Alcoa earnings may have beaten Wall Street forecasts for the latest quarter, but that isn't enough to burnish the stock price as China ramps up aluminum supply, one analyst says.
On Monday, Alcoa CEO Klaus Kleinfeld told CNBC, "I'm relatively optimistic that 2013 is going to be better than 2012. So for us, we continue to project 7 percent demand growth in aluminum."
He cited strength in its aerospace, automotive, building, and construction businesses, as well as a stable China.
But demand isn't really the issue, Aldo Mazzaferro, senior steel, metals, and mining analyst at Macquarie Securities, told CNBC.
(Read More: Earnings Season Kicks Off, Slow Growth Expected)
Calling the downstream operations "a real gem," the analyst said, the business is "a consumer of aluminum and other metals, and it sells into growing markets where it has good margins and good unit growth and good pricing power."
While that has helped Alcoa overcome weaker aluminum pricing, growing supply out of China will be an issue for the company and the stock price, the analyst said.
"We continue to have this longer-term view that Chinese aluminum production is ultimately going to cause a reduction in cost and keep pressure on pricing," he said.
Moreover, Michael Yoshikami, founder and CEO, Destination Wealth Management, told CNBC that Alcoa's "revenue numbers are not coming in weak because of sales, they're coming in weak because of the price of aluminum."
Although Alcoa has made an effort to shift its focus from the upstream business, where earnings are exposed to fluctuations in metal prices, "as good as it's going in the downstream businesses, the earnings are just not enough to spark any excitement in the shares," Mazzaferro said.
With the stock trading at about 17 times earnings, Mazzaferro said he has an issue with valuation given the concerns about earnings.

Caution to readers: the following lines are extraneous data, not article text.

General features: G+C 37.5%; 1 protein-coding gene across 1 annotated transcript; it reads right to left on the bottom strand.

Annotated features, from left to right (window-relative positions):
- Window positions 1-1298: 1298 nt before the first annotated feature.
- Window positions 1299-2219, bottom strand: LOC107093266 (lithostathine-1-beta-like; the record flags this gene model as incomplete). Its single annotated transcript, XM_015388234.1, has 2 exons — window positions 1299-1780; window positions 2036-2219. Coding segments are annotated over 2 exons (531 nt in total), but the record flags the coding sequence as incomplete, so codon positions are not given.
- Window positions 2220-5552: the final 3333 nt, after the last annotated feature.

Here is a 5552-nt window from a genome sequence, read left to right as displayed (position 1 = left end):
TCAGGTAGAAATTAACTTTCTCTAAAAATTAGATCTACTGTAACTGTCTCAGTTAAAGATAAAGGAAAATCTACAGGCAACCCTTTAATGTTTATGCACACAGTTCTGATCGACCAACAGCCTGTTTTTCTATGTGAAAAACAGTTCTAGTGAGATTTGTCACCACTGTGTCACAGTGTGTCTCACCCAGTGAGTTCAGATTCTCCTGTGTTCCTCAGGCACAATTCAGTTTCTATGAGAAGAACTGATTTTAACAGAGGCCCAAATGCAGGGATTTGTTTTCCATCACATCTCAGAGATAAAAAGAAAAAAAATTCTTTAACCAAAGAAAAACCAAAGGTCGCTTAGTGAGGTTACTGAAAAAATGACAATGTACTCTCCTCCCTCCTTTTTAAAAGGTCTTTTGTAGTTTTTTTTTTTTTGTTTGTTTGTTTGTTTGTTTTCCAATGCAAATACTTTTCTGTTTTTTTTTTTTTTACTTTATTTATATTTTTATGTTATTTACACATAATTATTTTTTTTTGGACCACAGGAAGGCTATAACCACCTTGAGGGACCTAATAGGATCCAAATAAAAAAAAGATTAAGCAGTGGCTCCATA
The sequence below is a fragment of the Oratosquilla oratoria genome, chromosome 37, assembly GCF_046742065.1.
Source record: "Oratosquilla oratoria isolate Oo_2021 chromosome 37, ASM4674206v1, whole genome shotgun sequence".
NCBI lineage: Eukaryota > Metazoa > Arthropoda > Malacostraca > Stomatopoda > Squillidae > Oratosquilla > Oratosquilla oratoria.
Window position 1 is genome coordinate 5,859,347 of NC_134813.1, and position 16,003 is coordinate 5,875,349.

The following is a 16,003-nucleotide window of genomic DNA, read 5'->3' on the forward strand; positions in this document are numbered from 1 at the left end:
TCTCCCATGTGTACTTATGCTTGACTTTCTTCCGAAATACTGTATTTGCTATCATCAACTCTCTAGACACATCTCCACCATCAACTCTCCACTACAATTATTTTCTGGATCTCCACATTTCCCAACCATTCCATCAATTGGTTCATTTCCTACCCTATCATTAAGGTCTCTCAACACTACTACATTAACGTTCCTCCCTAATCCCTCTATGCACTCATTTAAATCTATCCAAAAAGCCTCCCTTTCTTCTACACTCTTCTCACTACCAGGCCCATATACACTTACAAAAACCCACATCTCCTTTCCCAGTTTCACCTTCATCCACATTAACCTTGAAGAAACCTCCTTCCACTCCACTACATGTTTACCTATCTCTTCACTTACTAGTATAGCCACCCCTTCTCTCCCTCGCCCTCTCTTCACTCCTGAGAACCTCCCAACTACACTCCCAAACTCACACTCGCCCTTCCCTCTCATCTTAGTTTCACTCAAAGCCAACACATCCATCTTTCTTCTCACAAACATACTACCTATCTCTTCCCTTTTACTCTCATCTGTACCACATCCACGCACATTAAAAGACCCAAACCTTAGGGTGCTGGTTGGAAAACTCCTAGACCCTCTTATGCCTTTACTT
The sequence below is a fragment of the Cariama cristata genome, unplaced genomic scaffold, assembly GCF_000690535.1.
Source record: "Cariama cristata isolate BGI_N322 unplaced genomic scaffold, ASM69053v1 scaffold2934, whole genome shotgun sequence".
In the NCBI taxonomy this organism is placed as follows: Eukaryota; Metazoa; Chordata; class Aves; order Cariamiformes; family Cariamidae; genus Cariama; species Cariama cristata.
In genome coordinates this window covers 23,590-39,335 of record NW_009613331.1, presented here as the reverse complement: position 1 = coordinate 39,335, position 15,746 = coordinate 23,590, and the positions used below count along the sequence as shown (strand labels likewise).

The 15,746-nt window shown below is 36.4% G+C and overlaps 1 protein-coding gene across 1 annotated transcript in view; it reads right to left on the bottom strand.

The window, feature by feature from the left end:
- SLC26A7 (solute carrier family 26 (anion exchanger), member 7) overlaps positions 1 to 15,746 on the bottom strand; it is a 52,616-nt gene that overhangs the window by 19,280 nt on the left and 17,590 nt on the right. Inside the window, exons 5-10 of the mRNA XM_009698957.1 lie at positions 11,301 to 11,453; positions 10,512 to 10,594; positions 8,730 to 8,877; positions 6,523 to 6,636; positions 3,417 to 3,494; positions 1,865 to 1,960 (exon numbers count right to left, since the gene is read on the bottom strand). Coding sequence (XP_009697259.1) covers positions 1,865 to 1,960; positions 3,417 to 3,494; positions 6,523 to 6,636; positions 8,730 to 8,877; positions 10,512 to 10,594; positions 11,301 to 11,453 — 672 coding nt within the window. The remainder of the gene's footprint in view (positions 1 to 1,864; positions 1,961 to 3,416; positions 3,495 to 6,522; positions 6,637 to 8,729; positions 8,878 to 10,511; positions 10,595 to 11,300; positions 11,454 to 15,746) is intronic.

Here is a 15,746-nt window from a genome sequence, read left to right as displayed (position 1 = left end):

Other analysts also cut their price targets on the stock following its earnings announcement. Nomura and UBS, which both rate the stock a "neutral," cut their price targets by $1 to $8 and $9, respectively.
The Macquarie analyst is also worried about the potential for a credit rating downgrade. "It's a little bit of an issue," he said, but added, "they still have a lot of levers to pull before they have to dilute the earnings on the balance sheet."
Trouble for Materials?
More broadly, the materials sector may be in for a difficult quarter in terms of earnings surprises, according to research from Bank of America/Merrill Lynch.
(Read More: Earnings Season Could Bring 'April Anxiety')
"Historically, we have found that sectors with strong earnings revision, sales revision, and management guidance ratios (the number of upward to downward guidance announcements) have been more likely to have a greater amount of earnings beats than misses," analysts wrote in a note.
When ranking the 10 S&P sectors by these measures, BofA found the materials and telecommunications sectors look least attractive this earnings season, while the health care and technology sectors come out on top.
—By CNBC's Justin Menza
Disclosures were not immediately available